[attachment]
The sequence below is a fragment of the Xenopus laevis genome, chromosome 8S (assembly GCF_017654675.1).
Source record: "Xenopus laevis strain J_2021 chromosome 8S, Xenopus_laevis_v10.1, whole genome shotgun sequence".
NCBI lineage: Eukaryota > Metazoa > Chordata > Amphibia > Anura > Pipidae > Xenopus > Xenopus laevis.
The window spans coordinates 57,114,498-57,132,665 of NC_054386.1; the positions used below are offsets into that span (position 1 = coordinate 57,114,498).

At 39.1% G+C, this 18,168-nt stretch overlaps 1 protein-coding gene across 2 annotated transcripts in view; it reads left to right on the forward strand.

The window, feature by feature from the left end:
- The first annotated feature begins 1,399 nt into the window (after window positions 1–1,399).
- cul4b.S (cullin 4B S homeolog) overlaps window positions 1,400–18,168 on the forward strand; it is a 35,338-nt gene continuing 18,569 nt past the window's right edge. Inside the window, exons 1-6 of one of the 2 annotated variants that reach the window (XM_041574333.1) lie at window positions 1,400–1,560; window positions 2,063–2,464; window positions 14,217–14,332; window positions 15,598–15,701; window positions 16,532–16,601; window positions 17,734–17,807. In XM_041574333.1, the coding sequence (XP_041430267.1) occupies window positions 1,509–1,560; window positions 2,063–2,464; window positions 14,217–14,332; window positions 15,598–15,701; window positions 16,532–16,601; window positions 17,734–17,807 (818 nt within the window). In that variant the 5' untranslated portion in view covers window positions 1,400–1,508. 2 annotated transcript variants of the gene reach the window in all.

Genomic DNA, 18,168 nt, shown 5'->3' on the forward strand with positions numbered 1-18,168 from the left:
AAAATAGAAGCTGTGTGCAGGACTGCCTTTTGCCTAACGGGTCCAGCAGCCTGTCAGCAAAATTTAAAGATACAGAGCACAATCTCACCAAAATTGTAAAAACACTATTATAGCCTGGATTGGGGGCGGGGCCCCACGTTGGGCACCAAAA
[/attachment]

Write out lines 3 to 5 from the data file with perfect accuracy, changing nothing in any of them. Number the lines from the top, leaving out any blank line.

NCBI lineage: Eukaryota > Metazoa > Chordata > Amphibia > Anura > Pipidae > Xenopus > Xenopus laevis.
The window spans coordinates 57,114,498-57,132,665 of NC_054386.1; the positions used below are offsets into that span (position 1 = coordinate 57,114,498).

At 39.1% G+C, this 18,168-nt stretch overlaps 1 protein-coding gene across 2 annotated transcripts in view; it reads left to right on the forward strand.